We suggest Memory Match. A Mario Party-inspired memory game where you control a character to pick boxes until all matches are found within a limited amount of time.
In this final part, we will look at adding a countdown timer that will cause the player to lose when time runs out.
We also have a video version on YouTube if you prefer to watch or want to see how it is coded in real-time.
Controlling a Countdown
We can add some challenge to Memory Match by adding a timer that shows how much time the player has left to find all the matches.
Let's start by creating a
CountdownController class to hold all the logic for counting down and updating a
Text display to show how much time is left.
Create a new
CountdonwController.js file in the
scenes folder with this barebones set up:
This class takes in a
Scene reference and
Text reference. We will pass these in when we created a new
CountdownController in the
Then we have 3 unimplemented methods:
start() method will begin the countdown and then call a callback function when it is finished. An optional
duration can be passed in to change how long the countdown should be.
stop() method will stop the countdown and the
update() method will handle calculating the current time remaining and updating the passed in
Text instance stored in
Text object. Hence the name Countdown Controller.
Creating a Timer
CountdownController skeleton ready, we can simply implement each method to perform their specific tasks.
Let's start with the
start() method. It will create a
TimerEvent and then invoke a given callback when it is finished.
First, we call
stop() just in case there is already another
TimerEvent running. This
CountdownController assumes just 1 countdown at a time.
Then we create a
this.scene.time.addEvent() by passing in a configuration object with a duration or delay and a callback.
timerEvent is a class property so we should add that to the class like this:
Lastly, once this timer is finished we execute the
callback if one was given.
Next, let's see what the
stop() method looks like:
This very simply checks if
this.timerEvent exists and then destroys it if it does. Nothing will happen if
this.timerEvent is already
Last method left is the
update() method. This is where the countdown time math happens.
We early exit if there is no
timerEvent or if the duration is
0 or less.
Then we get the elapsed time from the
timerEvent and subtract it from the total duration to get time remaining. Time remaining is in milliseconds so we divide by
1000 to get time in seconds.
With time in seconds, we set
this.label to show the time up to 2 decimal places with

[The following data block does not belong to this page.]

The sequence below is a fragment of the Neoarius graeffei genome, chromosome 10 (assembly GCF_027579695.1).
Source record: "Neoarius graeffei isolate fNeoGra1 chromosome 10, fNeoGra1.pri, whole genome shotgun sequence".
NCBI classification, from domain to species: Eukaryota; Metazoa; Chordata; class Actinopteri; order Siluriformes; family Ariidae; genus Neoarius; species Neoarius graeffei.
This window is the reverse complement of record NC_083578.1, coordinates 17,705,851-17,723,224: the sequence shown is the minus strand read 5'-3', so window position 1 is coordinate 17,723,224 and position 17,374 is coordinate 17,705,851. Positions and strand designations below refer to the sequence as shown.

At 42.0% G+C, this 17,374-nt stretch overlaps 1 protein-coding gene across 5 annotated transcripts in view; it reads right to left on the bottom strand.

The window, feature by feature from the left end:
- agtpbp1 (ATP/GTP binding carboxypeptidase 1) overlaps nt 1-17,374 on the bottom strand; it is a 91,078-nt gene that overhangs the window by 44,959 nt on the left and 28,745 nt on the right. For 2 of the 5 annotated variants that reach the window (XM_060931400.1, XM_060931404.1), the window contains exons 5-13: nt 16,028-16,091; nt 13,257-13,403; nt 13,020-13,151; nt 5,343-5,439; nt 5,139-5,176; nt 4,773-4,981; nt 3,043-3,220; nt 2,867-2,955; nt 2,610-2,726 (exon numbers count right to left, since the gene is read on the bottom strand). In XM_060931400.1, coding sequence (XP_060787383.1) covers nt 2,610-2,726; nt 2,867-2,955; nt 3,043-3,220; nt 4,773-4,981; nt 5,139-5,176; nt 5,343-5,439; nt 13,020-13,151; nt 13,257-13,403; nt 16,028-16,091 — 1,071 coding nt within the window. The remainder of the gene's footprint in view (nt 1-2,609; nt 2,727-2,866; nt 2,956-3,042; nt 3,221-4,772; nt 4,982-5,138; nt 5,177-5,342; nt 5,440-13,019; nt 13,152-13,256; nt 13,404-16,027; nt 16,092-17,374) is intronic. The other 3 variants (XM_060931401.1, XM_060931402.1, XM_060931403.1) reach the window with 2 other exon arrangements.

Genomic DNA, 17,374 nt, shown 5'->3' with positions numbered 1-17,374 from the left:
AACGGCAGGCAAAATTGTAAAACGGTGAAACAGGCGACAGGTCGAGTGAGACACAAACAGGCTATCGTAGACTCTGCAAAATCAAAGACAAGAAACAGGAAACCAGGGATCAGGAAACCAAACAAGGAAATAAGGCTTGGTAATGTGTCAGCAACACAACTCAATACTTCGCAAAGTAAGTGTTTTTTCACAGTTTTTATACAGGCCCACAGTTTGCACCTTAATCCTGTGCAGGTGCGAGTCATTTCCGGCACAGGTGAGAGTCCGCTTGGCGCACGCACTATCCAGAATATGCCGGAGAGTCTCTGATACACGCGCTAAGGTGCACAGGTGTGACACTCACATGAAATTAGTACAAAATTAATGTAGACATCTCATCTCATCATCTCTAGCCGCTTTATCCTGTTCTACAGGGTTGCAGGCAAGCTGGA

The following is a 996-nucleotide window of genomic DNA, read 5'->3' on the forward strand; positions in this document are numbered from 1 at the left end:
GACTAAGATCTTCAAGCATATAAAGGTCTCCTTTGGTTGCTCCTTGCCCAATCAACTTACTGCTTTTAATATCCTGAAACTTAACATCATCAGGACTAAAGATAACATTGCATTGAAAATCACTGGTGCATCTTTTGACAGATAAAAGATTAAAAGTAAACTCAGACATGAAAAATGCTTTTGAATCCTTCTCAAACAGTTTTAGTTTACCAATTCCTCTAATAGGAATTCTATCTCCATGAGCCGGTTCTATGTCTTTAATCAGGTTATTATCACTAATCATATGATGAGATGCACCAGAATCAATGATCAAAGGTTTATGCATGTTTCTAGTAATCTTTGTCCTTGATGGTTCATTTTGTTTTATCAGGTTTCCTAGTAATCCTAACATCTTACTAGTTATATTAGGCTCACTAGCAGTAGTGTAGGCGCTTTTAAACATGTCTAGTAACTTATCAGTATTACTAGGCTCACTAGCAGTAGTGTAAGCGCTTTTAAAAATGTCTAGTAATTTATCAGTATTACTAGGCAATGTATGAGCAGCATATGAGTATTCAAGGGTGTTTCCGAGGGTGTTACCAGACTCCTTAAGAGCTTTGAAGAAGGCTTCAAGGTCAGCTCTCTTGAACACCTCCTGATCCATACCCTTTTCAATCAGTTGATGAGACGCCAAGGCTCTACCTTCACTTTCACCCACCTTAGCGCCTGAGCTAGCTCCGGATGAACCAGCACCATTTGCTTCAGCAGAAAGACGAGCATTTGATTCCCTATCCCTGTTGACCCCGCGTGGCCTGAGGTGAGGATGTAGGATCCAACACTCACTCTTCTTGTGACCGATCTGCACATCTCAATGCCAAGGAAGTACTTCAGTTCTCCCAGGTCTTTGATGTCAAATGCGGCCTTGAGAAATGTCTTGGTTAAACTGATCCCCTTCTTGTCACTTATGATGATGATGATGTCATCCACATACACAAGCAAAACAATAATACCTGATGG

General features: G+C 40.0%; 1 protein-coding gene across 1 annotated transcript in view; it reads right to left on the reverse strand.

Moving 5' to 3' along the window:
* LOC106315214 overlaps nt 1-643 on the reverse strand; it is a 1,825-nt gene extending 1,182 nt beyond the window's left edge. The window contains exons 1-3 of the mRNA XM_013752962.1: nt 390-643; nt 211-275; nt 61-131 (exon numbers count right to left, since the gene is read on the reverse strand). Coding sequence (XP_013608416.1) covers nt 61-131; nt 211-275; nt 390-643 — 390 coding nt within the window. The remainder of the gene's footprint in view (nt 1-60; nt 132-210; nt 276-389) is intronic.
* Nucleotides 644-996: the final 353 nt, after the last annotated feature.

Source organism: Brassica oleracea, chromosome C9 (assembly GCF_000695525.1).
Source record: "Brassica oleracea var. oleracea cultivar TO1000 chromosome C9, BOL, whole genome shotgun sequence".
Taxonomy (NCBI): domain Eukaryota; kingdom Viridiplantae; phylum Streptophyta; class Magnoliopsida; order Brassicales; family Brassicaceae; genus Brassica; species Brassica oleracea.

Finally, notice that we are using
this.duration which is a class property so add that to the class and set it to the
duration argument given to
start() like this:
And that is the complete
Using CountdownController from Game
CountdownController means we need to create an instance by passing in the
Scene and a
Text object. Then we call
start() to begin the countdown and make sure that
update() is called from the Scene's
Here's how we create a
CountdownController in the
First, we import the
CountdownController class so that we can use it in the
Then we create a class property on line 11 and set it to a new instance on line 22 with a newly added
Next, we need to make sure the countdown's
update() method is being called:
Make sure to also call
stop() when all matches have been found in the
Now, we need to call
start() and pass in a callback method when the countdown is finished.
Add this after we create a new instance of
CountdownController in the
We are passing in the
handleCountdownFinished() method so we'll have to create it.
Notice that we are using
.bind(this). This will return a new function based on the
handleCountdownFinished() method with its context set as
this whenever it is invoked.
handleCountdownFinished() looks like:
This should look fairly similar to the logic when a level is completed except we show a “You Lose!” message instead.
You should see something like this when the countdown expires and not all matches have been found 👇
Memory Match Extras
We hope you've enjoyed making Memory Match! There's a bunch more you can add to this game to make it your own.
Some core improvements you can add are:
- sound effects
- restart after losing
- better fonts (Web or Bitmap)
- preload animation
That's why we created the Memory Match Extras video course that covers all these things plus gamepad support 🎮, code organization & clean-up 💻, using nineslice for dialogs 🔪, and more!
Learn more in this short preview 👇
There are even bonuses to help you debug code and navigate the official Phaser documentation better so that you can solve more of your own problems without hoping for a response on forums or Discord.
Use it as a way to compare and contrast against what you did. The Memory Match Extras course comes with an updated & improved source code plus a TypeScript version.
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